Mind Your Beeswax Candles
For centuries, the best candles around were made of tallow, a form of animal fat. Thankfully, candlemaking has progressed quite a bit since then, creating a number of long-burning options, including one produced by our favorite arthropod: bees.
The most common candle wax material, paraffin, is a petroleum byproduct created in the process of refining crude oil into gasoline. It’s a clear, unscented and highly common wax material that can also be made into crayons, paintballs, surfboard wax, ink and dozens of other things. Though paraffin candles are non-toxic and safe to burn inside your home, exposure to extreme levels of their fumes – think hundreds of candles in one room, all day – could potentially harm you. For this reason, paraffin exposure is regulated by the National Institute for Occupational Safety and Health.
Another common material is soy wax, which is made from the oil of soybeans – an organic and renewable resource. Because soy has a different melting temperature than paraffin, soy candles burn at a lower temperature and more slowly than paraffin. A soy candle will burn up to 50 percent longer than a paraffin candle of the same size. The two wax types can also be blended to create candles that burn at an intermediate temperature.
Finally, there’s beeswax, the waxy material that’s secreted by glands on bees’ abdomens and forms honeycomb. Honeycomb also happens to be edible, with a much denser, chewier texture than honey itself. Beeswax candles, made by melting down this relatively sturdy stuff, can last up to 200% longer than a comparable paraffin wax candle, plus they’re all-natural and non-toxic.
Many have claimed that beeswax candles can clean indoor air by releasing negative ions, which you might have heard about in all those old air purifier commercials. While it’s true that beeswax candles emit negative ions, the full picture is much more complicated, and the scientific evidence of the benefits of negative ions is unclear at best. In short, beeswax candles have enough going for them – a pleasant natural smell, no additives, renewable materials – to be worth the buy. There’s no need to buy into the pseudoscience.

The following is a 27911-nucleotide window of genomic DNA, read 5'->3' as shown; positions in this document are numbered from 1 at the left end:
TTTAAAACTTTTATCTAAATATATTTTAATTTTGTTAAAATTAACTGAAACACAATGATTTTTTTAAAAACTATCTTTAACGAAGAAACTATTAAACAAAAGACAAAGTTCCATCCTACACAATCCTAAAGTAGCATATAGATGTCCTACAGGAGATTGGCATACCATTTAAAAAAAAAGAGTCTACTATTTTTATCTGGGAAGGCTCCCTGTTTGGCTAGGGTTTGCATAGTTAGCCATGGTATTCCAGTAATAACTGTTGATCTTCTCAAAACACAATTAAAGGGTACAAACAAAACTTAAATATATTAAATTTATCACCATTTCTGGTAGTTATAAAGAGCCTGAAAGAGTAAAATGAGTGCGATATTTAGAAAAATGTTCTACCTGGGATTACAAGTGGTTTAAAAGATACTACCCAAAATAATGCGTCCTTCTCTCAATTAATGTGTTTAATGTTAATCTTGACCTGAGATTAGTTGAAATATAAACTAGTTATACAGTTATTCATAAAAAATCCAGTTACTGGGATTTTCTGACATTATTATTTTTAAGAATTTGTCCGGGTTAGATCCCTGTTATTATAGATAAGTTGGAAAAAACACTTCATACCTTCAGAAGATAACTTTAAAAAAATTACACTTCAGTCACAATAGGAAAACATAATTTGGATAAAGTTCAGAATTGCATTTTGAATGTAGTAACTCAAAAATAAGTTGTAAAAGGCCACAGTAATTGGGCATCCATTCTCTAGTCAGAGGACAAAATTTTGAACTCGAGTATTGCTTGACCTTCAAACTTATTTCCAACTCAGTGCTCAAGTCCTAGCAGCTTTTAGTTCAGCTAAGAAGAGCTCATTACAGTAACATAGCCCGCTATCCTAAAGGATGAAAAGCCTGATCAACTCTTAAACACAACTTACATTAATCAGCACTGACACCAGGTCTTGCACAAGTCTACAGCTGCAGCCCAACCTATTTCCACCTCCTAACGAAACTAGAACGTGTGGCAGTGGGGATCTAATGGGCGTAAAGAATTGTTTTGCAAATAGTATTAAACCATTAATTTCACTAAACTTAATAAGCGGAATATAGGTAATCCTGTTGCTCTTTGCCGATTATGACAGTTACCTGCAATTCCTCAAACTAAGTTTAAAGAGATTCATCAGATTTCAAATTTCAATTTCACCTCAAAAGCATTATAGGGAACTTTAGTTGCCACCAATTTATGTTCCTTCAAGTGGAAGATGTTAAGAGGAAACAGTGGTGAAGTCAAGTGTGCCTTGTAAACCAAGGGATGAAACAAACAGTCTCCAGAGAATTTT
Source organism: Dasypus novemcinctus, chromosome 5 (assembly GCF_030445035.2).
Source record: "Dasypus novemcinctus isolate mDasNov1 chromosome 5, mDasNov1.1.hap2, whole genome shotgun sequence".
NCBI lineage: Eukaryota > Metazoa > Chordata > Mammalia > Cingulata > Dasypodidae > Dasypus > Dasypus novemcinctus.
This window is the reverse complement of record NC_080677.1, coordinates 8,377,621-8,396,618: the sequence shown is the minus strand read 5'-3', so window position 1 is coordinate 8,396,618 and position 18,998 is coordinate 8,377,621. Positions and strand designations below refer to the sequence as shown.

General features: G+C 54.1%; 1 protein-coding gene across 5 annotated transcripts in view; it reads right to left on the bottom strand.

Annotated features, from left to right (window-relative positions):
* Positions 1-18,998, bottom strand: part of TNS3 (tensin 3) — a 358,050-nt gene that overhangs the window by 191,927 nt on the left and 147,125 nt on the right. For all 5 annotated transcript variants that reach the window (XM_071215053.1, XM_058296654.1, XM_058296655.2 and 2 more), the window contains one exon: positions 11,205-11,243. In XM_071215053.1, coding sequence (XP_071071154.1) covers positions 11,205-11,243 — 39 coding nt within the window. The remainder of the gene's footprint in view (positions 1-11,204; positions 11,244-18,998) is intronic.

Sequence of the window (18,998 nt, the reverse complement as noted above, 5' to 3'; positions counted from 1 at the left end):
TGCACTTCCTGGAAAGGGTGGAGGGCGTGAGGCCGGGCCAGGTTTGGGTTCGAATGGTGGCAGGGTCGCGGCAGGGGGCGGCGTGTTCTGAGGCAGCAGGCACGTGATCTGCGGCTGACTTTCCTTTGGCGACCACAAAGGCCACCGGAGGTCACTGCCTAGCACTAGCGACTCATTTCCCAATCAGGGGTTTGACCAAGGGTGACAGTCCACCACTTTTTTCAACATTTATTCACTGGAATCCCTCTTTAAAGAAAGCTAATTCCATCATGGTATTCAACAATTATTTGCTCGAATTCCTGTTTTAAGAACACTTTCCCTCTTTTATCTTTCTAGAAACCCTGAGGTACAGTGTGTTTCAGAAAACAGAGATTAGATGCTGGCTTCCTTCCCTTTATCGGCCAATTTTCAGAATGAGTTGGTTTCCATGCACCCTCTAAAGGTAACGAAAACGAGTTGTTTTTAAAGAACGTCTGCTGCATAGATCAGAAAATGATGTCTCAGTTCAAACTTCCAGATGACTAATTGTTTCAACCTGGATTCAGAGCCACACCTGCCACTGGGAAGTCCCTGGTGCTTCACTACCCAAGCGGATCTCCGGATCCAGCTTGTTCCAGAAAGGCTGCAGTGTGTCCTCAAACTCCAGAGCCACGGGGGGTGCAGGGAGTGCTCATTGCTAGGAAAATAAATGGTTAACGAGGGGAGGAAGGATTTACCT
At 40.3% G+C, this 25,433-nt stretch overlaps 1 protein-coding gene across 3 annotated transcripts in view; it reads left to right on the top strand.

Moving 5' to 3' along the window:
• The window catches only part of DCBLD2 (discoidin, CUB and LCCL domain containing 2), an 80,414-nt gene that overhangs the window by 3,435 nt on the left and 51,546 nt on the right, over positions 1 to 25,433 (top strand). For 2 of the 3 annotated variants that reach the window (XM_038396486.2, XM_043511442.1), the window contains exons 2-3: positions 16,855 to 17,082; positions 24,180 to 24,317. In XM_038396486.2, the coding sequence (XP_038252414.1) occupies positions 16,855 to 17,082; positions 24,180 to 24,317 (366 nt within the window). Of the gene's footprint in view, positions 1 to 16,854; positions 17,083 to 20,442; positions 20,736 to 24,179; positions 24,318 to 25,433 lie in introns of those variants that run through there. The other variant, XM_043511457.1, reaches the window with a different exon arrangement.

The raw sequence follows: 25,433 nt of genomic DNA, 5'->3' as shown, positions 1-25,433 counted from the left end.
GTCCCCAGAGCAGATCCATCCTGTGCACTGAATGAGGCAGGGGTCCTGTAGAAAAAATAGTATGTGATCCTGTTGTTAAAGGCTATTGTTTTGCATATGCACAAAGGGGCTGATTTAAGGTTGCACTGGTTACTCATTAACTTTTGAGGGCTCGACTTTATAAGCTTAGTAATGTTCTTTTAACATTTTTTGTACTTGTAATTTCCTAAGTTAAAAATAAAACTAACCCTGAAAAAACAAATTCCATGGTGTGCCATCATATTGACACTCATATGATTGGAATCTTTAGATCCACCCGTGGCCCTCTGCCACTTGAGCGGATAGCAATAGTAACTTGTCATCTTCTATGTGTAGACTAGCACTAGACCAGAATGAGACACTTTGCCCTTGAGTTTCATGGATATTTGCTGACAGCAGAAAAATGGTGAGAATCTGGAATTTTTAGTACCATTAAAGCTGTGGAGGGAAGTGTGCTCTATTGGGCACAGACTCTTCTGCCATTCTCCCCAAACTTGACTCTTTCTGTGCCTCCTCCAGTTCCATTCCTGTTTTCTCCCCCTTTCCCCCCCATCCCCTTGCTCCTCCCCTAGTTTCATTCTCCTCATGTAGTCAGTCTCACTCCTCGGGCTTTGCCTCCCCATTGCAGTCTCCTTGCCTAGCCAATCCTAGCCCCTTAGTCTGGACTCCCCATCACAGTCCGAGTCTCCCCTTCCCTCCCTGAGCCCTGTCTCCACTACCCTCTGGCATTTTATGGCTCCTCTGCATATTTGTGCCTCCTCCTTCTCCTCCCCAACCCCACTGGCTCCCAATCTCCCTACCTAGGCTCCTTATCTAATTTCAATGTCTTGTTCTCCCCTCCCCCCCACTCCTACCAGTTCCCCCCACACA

Part of what makes beeswax candles so special is the work bees put into making them. A beehive needs to visit around 33 million flowers to produce a pound of beeswax, which is quite a lot when you consider that bees only visit 100 flowers a day at most. It could take a hive of 10,000 bees over a month to make just one pound of beeswax. However, since bees use beeswax to make honeycomb, it goes a long way; a single pound can hold up to 22 pounds of honey.
A beeswax candle’s smell, much like a honey varietal’s taste depends on what the hive has been foraging. Because it’s made from the same base ingredients – pollen and nectar – as honey, beeswax’s scent is subtly influenced by the various pollens that bees eat and make honey with every day. But, for most noses that aren’t finely attuned to this sort of thing, the smell of beeswax candles simply ranges from “unscented” to “mildly honeyed.”
There’s a lot of misinformation out there about candles, but the truth is, a safe, high-quality candle can be made of many different materials. Next time you’re burning to pick up a candle, consider supporting raw & unfiltered honey and local beekeepers by picking up one made by a hardworking hive.